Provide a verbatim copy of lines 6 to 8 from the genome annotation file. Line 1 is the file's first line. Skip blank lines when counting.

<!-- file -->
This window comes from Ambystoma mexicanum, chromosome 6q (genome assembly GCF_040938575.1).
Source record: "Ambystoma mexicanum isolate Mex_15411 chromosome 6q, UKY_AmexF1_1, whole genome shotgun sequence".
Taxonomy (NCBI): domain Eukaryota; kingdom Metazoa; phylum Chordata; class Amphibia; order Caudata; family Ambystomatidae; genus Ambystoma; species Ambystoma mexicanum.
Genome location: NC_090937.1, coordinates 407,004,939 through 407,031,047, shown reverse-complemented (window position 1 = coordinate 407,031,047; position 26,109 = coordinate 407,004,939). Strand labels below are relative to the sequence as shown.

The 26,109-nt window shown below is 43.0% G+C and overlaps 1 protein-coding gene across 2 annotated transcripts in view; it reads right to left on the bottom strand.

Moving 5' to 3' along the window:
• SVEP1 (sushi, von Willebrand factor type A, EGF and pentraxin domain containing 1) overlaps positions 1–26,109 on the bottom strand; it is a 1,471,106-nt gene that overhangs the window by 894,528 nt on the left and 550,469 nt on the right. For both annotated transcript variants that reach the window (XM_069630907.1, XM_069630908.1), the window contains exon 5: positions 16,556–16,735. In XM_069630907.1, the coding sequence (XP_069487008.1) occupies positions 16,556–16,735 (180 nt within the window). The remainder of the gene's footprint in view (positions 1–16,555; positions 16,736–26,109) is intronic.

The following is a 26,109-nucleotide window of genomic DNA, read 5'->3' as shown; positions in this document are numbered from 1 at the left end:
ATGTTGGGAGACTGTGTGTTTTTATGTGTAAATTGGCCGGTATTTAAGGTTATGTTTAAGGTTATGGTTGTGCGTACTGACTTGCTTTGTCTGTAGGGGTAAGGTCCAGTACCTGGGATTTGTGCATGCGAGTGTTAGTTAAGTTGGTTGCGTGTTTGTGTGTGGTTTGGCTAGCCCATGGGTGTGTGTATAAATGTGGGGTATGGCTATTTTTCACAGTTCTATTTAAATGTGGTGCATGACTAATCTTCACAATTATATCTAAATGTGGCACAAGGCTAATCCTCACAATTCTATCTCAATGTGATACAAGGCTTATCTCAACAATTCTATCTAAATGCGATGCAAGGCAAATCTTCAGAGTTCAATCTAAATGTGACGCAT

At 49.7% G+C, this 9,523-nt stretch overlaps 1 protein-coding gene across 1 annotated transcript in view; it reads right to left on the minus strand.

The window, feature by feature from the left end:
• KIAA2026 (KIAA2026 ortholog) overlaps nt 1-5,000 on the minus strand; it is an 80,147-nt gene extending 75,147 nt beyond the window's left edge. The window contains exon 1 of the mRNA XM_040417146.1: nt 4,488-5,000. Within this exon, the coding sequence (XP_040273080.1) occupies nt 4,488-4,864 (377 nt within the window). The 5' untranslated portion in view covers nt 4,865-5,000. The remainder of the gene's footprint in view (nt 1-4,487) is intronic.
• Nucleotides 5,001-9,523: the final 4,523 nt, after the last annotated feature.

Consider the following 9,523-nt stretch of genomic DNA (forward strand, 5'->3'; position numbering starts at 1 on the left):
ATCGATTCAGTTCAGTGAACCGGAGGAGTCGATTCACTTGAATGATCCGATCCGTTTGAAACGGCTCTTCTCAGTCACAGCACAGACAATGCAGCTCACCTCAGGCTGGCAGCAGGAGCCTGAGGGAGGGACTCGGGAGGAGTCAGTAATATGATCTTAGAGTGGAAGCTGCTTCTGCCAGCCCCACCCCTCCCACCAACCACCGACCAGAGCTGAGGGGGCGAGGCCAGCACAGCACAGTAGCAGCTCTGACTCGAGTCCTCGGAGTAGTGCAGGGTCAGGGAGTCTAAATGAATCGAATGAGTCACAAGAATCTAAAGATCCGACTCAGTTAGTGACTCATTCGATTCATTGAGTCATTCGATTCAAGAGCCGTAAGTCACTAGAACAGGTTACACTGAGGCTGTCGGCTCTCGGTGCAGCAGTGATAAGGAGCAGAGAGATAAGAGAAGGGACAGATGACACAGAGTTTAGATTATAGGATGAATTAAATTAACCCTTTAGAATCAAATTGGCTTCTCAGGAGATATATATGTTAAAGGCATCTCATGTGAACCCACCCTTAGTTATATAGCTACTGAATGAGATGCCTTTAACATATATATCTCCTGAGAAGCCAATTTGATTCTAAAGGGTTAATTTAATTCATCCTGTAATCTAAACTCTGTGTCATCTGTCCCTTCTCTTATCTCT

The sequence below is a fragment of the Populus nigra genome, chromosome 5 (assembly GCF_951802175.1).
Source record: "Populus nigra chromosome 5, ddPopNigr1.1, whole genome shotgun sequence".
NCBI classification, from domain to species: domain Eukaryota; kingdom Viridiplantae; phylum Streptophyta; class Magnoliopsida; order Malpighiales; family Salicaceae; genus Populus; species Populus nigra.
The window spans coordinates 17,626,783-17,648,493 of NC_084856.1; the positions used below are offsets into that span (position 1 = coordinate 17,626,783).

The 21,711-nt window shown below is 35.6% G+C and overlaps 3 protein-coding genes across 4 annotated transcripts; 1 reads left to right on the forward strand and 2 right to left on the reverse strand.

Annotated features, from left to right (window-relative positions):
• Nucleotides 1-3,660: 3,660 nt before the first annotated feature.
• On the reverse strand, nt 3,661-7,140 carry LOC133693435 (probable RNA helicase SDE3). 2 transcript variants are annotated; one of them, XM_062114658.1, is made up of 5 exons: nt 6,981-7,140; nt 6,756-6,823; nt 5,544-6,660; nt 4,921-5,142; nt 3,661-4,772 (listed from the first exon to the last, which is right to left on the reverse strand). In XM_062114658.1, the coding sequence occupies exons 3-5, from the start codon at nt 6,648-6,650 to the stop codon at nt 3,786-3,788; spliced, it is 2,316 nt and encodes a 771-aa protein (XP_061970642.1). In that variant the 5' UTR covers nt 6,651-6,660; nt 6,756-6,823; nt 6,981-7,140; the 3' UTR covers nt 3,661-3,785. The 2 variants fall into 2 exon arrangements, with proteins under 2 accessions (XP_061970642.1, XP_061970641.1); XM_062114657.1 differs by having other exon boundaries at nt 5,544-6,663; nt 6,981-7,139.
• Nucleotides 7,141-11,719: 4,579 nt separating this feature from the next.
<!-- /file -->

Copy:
Moving 5' to 3' along the window:
• SVEP1 (sushi, von Willebrand factor type A, EGF and pentraxin domain containing 1) overlaps positions 1–26,109 on the bottom strand; it is a 1,471,106-nt gene that overhangs the window by 894,528 nt on the left and 550,469 nt on the right. For both annotated transcript variants that reach the window (XM_069630907.1, XM_069630908.1), the window contains exon 5: positions 16,556–16,735. In XM_069630907.1, the coding sequence (XP_069487008.1) occupies positions 16,556–16,735 (180 nt within the window). The remainder of the gene's footprint in view (positions 1–16,555; positions 16,736–26,109) is intronic.

The following is a 26,109-nucleotide window of genomic DNA, read 5'->3' as shown; positions in this document are numbered from 1 at the left end: